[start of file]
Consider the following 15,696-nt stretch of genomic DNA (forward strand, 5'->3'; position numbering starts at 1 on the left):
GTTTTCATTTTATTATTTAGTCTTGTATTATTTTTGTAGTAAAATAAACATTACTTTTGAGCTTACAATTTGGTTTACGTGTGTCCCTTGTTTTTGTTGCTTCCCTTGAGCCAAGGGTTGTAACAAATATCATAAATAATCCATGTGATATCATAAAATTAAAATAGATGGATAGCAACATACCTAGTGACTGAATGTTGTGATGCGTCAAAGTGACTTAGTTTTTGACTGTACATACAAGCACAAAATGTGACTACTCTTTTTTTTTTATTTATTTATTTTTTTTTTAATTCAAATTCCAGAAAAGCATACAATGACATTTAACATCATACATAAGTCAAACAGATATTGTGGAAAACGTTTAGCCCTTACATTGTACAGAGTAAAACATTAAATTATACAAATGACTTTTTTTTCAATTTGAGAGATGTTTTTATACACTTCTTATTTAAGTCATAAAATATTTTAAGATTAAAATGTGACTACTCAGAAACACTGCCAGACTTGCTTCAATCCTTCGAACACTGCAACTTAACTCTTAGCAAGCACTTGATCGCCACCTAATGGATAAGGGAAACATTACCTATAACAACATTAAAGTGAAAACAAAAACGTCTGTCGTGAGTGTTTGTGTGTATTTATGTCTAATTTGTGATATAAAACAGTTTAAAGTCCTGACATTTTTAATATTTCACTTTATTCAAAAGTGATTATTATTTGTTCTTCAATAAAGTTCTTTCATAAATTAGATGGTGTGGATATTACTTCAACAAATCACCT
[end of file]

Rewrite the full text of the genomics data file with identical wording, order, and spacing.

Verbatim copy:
Consider the following 15,696-nt stretch of genomic DNA (forward strand, 5'->3'; position numbering starts at 1 on the left):
GTTTTCATTTTATTATTTAGTCTTGTATTATTTTTGTAGTAAAATAAACATTACTTTTGAGCTTACAATTTGGTTTACGTGTGTCCCTTGTTTTTGTTGCTTCCCTTGAGCCAAGGGTTGTAACAAATATCATAAATAATCCATGTGATATCATAAAATTAAAATAGATGGATAGCAACATACCTAGTGACTGAATGTTGTGATGCGTCAAAGTGACTTAGTTTTTGACTGTACATACAAGCACAAAATGTGACTACTCTTTTTTTTTTATTTATTTATTTTTTTTTTAATTCAAATTCCAGAAAAGCATACAATGACATTTAACATCATACATAAGTCAAACAGATATTGTGGAAAACGTTTAGCCCTTACATTGTACAGAGTAAAACATTAAATTATACAAATGACTTTTTTTTCAATTTGAGAGATGTTTTTATACACTTCTTATTTAAGTCATAAAATATTTTAAGATTAAAATGTGACTACTCAGAAACACTGCCAGACTTGCTTCAATCCTTCGAACACTGCAACTTAACTCTTAGCAAGCACTTGATCGCCACCTAATGGATAAGGGAAACATTACCTATAACAACATTAAAGTGAAAACAAAAACGTCTGTCGTGAGTGTTTGTGTGTATTTATGTCTAATTTGTGATATAAAACAGTTTAAAGTCCTGACATTTTTAATATTTCACTTTATTCAAAAGTGATTATTATTTGTTCTTCAATAAAGTTCTTTCATAAATTAGATGGTGTGGATATTACTTCAACAAATCACCT